In this fascinating look at the creative power of institutions, Jonah Siegel explores the rise of the modern idea of the artist in the nineteenth century, a period that also witnessed the emergence of the museum and the professional critic. Treating these developments as interrelated, he analyzes both visual material and literary texts to portray a culture in which art came to be thought of in powerful new ways. Ultimately, Siegel shows that artistic controversies commonly associated with the self-consciously radical movements of modernism and postmodernism have their roots in a dynamic era unfairly characterized as staid, self-satisfied, and stable.
The nineteenth century has been called the Age of the Museum, and yet critics, art theorists, and poets during this period grappled with the question of whether the proliferation of museums might lead to the death of Art itself. Did the assembly and display of works of art help the viewer to understand them or did it numb the senses? How was the contemporary artist to respond to the vast storehouses of art from disparate nations and periods that came to proliferate in this era?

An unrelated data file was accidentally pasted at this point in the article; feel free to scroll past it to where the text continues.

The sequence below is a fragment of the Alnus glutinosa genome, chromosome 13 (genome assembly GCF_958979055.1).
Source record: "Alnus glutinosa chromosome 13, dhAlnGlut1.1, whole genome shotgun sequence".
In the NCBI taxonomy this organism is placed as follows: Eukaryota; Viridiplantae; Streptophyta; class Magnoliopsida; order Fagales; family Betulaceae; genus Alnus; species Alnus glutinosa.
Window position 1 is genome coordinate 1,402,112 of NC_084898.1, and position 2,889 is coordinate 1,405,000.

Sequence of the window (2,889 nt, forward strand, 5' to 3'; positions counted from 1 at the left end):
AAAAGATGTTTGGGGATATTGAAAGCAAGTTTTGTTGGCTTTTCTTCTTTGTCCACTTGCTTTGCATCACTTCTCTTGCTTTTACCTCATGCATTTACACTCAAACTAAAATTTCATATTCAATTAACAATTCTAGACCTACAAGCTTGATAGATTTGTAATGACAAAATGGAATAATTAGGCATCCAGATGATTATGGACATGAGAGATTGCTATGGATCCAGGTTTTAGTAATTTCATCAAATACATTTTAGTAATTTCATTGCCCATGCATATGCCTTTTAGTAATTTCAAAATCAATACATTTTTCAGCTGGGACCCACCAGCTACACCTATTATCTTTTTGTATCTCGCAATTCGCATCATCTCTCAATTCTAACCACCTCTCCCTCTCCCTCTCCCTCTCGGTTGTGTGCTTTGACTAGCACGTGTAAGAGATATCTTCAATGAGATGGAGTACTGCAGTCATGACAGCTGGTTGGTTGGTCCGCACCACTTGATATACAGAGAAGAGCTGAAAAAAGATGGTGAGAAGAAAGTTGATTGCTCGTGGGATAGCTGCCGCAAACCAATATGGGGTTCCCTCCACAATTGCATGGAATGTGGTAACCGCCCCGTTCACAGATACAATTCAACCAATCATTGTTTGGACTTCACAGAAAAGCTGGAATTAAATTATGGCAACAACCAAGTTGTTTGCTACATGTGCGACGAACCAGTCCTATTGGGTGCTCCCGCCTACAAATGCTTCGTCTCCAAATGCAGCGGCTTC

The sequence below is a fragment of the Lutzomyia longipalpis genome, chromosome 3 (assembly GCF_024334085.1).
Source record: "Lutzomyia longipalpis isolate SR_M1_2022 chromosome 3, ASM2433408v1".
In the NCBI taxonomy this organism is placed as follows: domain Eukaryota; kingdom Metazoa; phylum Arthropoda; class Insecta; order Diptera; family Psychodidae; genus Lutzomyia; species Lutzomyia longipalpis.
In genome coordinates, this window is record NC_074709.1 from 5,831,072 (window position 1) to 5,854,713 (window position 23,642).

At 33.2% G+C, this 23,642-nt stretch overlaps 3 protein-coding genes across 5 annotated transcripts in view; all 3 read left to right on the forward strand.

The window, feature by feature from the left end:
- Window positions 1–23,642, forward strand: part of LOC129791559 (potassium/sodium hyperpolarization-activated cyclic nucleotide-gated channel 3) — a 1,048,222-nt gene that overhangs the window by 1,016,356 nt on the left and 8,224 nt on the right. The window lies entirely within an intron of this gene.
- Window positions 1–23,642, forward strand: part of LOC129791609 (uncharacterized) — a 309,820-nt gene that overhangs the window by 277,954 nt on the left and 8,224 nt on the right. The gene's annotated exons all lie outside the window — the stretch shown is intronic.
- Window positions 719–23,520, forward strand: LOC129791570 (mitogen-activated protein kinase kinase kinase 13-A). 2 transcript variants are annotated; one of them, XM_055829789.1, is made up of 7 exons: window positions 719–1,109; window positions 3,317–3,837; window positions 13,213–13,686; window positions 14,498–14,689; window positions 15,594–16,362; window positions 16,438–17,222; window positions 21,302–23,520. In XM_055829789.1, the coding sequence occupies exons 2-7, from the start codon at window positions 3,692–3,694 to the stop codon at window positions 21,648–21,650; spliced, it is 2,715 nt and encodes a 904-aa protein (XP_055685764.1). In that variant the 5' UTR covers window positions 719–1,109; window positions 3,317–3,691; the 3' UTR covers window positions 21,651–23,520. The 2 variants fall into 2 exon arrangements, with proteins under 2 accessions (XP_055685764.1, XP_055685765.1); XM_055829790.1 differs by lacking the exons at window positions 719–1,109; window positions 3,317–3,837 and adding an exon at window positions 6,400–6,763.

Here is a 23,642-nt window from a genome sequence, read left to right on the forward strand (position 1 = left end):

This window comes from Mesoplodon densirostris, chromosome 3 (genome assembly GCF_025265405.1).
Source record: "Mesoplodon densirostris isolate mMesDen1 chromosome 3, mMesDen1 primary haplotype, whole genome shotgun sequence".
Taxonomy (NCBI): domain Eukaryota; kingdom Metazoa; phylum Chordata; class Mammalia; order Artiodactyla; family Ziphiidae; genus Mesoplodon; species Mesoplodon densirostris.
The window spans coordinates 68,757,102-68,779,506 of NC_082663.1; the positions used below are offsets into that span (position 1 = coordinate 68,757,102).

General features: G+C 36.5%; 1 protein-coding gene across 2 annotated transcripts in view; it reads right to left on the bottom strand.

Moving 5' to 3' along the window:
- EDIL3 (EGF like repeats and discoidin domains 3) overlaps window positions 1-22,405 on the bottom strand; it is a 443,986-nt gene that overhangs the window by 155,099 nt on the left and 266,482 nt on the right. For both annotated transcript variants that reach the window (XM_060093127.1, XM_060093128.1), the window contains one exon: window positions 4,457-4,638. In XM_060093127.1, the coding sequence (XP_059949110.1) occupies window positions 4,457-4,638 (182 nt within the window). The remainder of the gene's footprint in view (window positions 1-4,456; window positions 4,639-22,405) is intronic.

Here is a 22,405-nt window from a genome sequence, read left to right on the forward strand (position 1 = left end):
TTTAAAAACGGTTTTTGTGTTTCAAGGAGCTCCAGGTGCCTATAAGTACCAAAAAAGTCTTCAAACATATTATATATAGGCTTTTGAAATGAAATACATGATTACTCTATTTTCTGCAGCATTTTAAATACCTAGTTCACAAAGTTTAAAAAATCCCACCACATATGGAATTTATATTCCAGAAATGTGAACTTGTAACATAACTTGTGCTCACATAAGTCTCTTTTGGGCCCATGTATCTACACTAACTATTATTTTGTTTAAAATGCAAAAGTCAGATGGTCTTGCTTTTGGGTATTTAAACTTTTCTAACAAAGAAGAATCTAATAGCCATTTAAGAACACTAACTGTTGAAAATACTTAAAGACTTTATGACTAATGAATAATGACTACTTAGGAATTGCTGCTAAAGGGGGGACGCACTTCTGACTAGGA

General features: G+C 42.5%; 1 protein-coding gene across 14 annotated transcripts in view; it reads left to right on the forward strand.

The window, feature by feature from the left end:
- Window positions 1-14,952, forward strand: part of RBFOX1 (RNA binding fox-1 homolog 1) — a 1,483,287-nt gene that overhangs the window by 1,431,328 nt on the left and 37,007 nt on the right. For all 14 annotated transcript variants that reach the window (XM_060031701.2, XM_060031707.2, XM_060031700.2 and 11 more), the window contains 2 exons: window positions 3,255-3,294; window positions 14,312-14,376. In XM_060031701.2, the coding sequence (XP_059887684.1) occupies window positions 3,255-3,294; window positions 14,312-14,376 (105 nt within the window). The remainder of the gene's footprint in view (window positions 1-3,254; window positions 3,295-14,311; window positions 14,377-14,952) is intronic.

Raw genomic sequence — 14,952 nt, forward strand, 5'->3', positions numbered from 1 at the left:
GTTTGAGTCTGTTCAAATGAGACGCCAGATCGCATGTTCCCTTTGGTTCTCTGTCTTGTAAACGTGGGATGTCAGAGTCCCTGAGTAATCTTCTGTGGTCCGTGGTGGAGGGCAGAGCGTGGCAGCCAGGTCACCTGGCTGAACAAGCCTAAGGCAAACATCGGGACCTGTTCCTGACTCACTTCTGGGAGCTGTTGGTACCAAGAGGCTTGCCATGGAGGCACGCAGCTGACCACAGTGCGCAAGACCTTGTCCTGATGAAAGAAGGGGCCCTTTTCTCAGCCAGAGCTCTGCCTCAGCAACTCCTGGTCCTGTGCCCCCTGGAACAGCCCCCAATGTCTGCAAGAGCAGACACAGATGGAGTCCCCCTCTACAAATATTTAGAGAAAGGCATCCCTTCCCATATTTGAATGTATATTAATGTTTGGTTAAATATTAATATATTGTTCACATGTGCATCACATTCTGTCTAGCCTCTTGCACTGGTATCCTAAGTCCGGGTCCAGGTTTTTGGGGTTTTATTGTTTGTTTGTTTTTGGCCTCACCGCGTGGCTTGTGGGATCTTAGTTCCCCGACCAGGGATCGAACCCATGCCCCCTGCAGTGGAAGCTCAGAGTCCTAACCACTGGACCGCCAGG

Siegel presents a lively discussion of the shock experienced by neoclassical artists troubled by remains of antiquity that were trivial or even obscene, as well as the anxious aesthetic reveries of nineteenth-century art lovers overwhelmed by the quantity of objects quickly crowding museums and exhibition halls. In so doing, he illuminates the fruitful crises provoked when the longing for admired art is suddenly satisfied. Drawing upon neoclassical art and theory, biographies of early nineteenth-century writers including Keats and Scott, and the writings of art critics such as Hazlitt, Ruskin, and Wilde, this book reproduces a cultural matrix that brings to life the artistic passions and anxieties of an entire era.